Southern Mapping Company (SMC) completed several power line surveys in Africa, using Lidar to derive a digital terrain model and digital ortho-photos to obtain a map of the specific areas. Aerial surveying saves valuable time, money and resources for these tasks.
"The processed data has been handed over to our clients and can now be used to evaluate their current power line infrastructure, therefore aiding them in effectively managing current- and planned infrastructure. This information proves vital in assessing environmental hazards adjacent to power lines," says Peter Moir, Chief Executive Officer of SMC.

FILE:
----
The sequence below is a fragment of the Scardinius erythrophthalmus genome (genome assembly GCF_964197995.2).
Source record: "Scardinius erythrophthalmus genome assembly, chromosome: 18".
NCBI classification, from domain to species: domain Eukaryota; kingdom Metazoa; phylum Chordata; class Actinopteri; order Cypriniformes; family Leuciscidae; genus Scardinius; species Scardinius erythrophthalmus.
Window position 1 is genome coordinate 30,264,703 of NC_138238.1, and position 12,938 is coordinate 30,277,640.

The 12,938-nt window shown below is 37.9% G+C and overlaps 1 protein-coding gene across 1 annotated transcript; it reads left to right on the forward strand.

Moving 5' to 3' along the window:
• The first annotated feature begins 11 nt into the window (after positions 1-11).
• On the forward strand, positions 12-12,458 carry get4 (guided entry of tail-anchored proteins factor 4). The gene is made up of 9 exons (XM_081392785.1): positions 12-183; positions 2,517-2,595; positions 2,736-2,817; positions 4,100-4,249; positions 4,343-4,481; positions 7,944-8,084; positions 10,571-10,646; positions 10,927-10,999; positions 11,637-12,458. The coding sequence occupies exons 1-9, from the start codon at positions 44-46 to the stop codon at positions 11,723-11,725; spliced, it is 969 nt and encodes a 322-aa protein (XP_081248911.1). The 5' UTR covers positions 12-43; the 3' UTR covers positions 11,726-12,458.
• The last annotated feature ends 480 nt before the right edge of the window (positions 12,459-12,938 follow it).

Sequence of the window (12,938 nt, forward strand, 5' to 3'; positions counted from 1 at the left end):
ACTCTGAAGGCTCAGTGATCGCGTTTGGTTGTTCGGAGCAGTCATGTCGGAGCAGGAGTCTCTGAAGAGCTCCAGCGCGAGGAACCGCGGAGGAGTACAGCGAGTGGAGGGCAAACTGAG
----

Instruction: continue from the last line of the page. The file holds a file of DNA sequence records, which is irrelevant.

A key goal of the overhead power line design process is to ensure that an adequate clearance between conductors and the ground is maintained, in order to prevent dangerous contact with the line. Initial design also requires prior consideration of the conductor temperature, which can increase due to escalating heat from electrical currents flowing through it, forming more slack in the lines between the towers. Consequently the minimum overhead clearance should be maintained for safety and requires proper consideration and planning beforehand.
Tower structure foundations can be large and costly, particularly if the ground conditions are poor, such as those in wetlands. Structures can be stabilised considerably with the use of guy wires to counteract some of the forces applied by the conductors, but adds to overall costing.
"Accurate research done on building locations of towers can reduce costs considerably," says Moir. He adds that proper project management can only be done when accurate survey data is on hand.